Hampton celebrates NASA heritage

Sandra Julian Barker

This year, the City of Hampton, Va., marks two special anniversaries.

On July 9, 1917, Hampton became the birthplace of NASA. The first laboratories of the National Advisory Committee for Aeronautics, Langley — later called NASA — brought world-class engineers to Hampton to begin work that would result in America’s vast space program.

The Virginia Air & Space Center, NASA’s official visitor center, celebrates its own 25th anniversary this year.

Hampton honors NASA

The Hampton History Museum is presenting two special exhibits related to NASA.

Virginia Air & Space Center

The History of NASA is a new exhibit chronicling the great contributions NASA has made to our lives. It opens March 10.

Another recent exhibit, When the Computer Wore a Skirt: NASA’s Human Computers, explores the local history and women now featured in the hit movie Hidden Figures. Beginning in 1935, women known as Langley’s West Computers “were helping America dominate aeronautics, space research, and computer technology,” said Margot Lee Shetterly, author of Hidden Figures. “They were carving out a place for themselves as female mathematicians who were also black.”

The exhibit highlights Dorothy Vaughan, who led West Computing; Mary Jackson, a Hampton native; and Katherine Johnson, who was awarded the Medal of Freedom in 2015.

Exploring flight

Step inside the Virginia Air and Space Center and you’re surrounded by aircraft and spacecraft of every size. The center is chock-full of hands-on exhibits and simulators for both children and adults. A new IMAX film, Dream Big: Engineering Our World, offers a unique look at engineering.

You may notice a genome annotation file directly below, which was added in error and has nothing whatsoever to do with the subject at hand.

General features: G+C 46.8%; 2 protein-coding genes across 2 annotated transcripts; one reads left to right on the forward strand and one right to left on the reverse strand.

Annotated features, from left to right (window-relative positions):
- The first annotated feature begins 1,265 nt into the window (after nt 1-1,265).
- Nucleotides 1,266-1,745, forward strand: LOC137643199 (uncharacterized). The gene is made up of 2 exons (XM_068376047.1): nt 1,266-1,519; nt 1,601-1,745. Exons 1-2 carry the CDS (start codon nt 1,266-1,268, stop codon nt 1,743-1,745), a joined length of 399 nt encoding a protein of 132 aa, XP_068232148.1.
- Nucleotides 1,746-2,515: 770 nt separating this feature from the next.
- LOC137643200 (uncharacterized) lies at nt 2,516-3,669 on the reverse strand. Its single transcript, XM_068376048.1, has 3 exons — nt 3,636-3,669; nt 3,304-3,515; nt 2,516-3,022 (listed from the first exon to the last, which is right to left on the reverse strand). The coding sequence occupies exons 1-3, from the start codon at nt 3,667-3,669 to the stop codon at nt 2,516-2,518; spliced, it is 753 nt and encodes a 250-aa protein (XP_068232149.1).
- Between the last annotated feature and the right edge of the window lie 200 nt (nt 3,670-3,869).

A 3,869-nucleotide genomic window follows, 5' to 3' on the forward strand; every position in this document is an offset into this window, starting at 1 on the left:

“We’re the official visitor center for Langley Research Center, and we’re here to bring the NASA message to visitors,” said the center’s Jessica Woodyard. “We’re the only place you can see all four of the space capsules in one room. We also have the actual Lunar Excursion Module Simulator used to train the astronauts before they went to the moon.”

Visiting Hampton

“Hampton is an extraordinary city in the heart of Coastal Virginia,” said Ryan Downey, who promotes the area. “Our 400-year old settlement is multi-faceted: rich in Civil War history, African-American heritage, water recreation, and abundant shopping and dining opportunities,”

Hampton offers a “Sea to the Stars” ticket that helps visitors explore many of Hampton’s attractions at one low price. Included are the Virginia Air and Space Center and an IMAX film, a ride on the antique wooden Hampton Carousel, admission to the Hampton History Museum, and a cruise aboard Miss Hampton II. The cruise takes visitors on a three-hour tour of the area waterways and includes a stop at Civil War-era Fort Wool and a spin around the world’s largest Naval base in Norfolk.

Among Hampton’s free attractions are Fort Monroe, the largest stone fortification ever built in the U.S., and its Casemate Museum, and St. John’s Church, established in 1610 and regarded as the oldest continuous English-speaking parish in the nation.

Before you go:

Hampton Tourism: visithampton.com

Virginia Air and Space Center: vasc.org

Hampton History Museum: hampton.gov/history_museum

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